4.   Apply the following mask to the test image. Describe its effect. In what circumstances would this operation be useful?

 

–1

 

–1

+20

–1

 

–1

 

scale = 1; offset = 0.

Record your answers on the lab report.

5.   Apply the following mask to the test image. Describe its effect. In what circumstances would this operation be useful?

–1

–1

 

–1

1

1

 

1

1

scale = 1; offset = 0.

(Hint: to understand its effect, try changing the center pixel value to 0 and inspect the corresponding results.) Record your answers on the lab report.

Part Three: Detecting Edges

Local digital filters or masks can be tuned to find pixels that form boundaries between different regions in a digital image. These are called edge elements. Connecting these edge elements can often form a distinct boundary around regions of interest in the image. Thus, detecting edges can be a useful first step for identifying objects in the image.

6.   Apply the following mask to the test image once more.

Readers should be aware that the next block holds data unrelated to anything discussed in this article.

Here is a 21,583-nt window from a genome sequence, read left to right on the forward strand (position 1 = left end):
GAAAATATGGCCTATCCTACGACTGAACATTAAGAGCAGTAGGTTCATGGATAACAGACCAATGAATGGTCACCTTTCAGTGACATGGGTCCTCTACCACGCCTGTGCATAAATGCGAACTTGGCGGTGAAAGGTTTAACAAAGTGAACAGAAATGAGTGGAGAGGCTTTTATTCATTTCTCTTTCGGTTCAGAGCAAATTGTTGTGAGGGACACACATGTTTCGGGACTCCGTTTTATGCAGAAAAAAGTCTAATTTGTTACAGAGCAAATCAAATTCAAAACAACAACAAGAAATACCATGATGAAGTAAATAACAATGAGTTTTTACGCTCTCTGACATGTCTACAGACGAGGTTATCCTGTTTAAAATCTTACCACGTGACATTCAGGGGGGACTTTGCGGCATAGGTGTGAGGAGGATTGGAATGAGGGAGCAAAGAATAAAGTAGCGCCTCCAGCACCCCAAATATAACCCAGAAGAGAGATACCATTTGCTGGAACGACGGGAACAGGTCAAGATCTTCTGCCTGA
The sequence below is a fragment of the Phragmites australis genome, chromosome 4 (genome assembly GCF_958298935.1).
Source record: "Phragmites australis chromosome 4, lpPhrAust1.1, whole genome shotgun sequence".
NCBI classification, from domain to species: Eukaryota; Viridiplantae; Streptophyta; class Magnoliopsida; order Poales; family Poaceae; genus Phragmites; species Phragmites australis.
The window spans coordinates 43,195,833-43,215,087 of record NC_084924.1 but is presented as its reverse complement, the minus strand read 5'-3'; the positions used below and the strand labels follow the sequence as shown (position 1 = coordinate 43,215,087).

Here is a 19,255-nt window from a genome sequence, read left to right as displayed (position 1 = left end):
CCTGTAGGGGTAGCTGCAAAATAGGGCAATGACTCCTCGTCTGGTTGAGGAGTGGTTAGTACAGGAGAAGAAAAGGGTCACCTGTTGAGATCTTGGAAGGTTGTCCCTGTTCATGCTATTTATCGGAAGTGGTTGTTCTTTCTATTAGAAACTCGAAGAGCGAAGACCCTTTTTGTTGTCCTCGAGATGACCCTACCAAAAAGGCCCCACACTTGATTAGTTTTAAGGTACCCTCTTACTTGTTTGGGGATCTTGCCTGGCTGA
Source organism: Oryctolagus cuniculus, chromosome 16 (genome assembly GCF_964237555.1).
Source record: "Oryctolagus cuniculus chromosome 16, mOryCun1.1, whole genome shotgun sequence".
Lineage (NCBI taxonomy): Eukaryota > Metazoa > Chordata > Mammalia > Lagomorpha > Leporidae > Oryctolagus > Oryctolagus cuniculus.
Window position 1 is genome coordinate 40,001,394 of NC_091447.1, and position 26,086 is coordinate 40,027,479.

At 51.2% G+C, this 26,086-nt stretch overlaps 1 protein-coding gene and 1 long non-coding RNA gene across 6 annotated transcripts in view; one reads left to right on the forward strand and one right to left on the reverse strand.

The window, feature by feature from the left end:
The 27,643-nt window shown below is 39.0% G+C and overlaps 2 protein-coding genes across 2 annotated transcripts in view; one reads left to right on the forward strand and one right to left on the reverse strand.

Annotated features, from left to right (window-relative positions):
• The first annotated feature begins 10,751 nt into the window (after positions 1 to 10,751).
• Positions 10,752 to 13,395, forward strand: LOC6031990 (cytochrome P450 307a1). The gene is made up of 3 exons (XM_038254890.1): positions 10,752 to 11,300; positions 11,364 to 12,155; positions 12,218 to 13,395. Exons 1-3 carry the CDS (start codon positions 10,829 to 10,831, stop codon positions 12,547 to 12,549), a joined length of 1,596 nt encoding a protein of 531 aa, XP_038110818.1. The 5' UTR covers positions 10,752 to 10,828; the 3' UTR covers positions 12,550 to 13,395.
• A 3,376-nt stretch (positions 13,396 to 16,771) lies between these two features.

–1

–1

–1

–1

+8

–1

–1

–1

–1

scale = 1; offset = 0.

As you can see, the filter extracts only potential edge elements while subtracting the rest of the image. How is it able to distinguish these from the other pixels?

7.   The strength of the edge elements can be improved by thresholding. Experiment with threshold values that enhance the visible edges.

Choose Image/Adjustments/Threshold. A threshold tool similar to that in Figure 2 will appear. Adjust the threshold (lower) until the edge elements appear more prominently in the image.

Figure 2. The Threshold tool.

8. Invert the image for better clarity and save it.

Choose Image/Adjustments/Invert. This will produce a negative image of the thresholded version. It should look similar to Figure 3 below. Save it as edgemap.psd for submission.

Figure 3. The inverted edge map image.

This completes the activity.

©J. T. Allen
Exploring the Digital Domain
Last Modified: 2/08.